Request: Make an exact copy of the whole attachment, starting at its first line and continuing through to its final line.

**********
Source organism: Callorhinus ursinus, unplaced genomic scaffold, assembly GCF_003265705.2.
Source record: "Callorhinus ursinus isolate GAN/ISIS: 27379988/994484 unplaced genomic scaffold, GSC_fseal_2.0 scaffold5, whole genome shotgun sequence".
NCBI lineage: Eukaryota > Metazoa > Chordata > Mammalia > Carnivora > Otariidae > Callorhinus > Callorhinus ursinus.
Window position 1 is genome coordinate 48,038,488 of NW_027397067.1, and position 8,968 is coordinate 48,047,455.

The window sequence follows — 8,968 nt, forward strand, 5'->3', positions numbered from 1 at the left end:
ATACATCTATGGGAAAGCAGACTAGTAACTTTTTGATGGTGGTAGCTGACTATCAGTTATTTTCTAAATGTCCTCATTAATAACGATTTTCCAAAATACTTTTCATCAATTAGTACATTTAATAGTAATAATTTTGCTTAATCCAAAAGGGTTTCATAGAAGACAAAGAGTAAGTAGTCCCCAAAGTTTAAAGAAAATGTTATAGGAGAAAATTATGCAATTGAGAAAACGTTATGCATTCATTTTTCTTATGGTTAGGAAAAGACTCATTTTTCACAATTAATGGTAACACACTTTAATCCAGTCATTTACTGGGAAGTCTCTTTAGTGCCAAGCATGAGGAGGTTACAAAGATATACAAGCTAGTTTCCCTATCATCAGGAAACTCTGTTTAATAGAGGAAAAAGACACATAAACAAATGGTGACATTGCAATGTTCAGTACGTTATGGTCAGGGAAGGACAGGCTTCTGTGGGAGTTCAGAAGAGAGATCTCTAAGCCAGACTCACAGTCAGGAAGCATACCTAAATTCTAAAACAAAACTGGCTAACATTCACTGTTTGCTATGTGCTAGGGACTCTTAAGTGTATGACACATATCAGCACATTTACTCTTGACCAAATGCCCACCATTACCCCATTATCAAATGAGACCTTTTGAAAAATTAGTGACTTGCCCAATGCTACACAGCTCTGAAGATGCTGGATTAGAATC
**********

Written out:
Source organism: Callorhinus ursinus, unplaced genomic scaffold, assembly GCF_003265705.2.
Source record: "Callorhinus ursinus isolate GAN/ISIS: 27379988/994484 unplaced genomic scaffold, GSC_fseal_2.0 scaffold5, whole genome shotgun sequence".
NCBI lineage: Eukaryota > Metazoa > Chordata > Mammalia > Carnivora > Otariidae > Callorhinus > Callorhinus ursinus.
Window position 1 is genome coordinate 48,038,488 of NW_027397067.1, and position 8,968 is coordinate 48,047,455.

The window sequence follows — 8,968 nt, forward strand, 5'->3', positions numbered from 1 at the left end:
ATACATCTATGGGAAAGCAGACTAGTAACTTTTTGATGGTGGTAGCTGACTATCAGTTATTTTCTAAATGTCCTCATTAATAACGATTTTCCAAAATACTTTTCATCAATTAGTACATTTAATAGTAATAATTTTGCTTAATCCAAAAGGGTTTCATAGAAGACAAAGAGTAAGTAGTCCCCAAAGTTTAAAGAAAATGTTATAGGAGAAAATTATGCAATTGAGAAAACGTTATGCATTCATTTTTCTTATGGTTAGGAAAAGACTCATTTTTCACAATTAATGGTAACACACTTTAATCCAGTCATTTACTGGGAAGTCTCTTTAGTGCCAAGCATGAGGAGGTTACAAAGATATACAAGCTAGTTTCCCTATCATCAGGAAACTCTGTTTAATAGAGGAAAAAGACACATAAACAAATGGTGACATTGCAATGTTCAGTACGTTATGGTCAGGGAAGGACAGGCTTCTGTGGGAGTTCAGAAGAGAGATCTCTAAGCCAGACTCACAGTCAGGAAGCATACCTAAATTCTAAAACAAAACTGGCTAACATTCACTGTTTGCTATGTGCTAGGGACTCTTAAGTGTATGACACATATCAGCACATTTACTCTTGACCAAATGCCCACCATTACCCCATTATCAAATGAGACCTTTTGAAAAATTAGTGACTTGCCCAATGCTACACAGCTCTGAAGATGCTGGATTAGAATC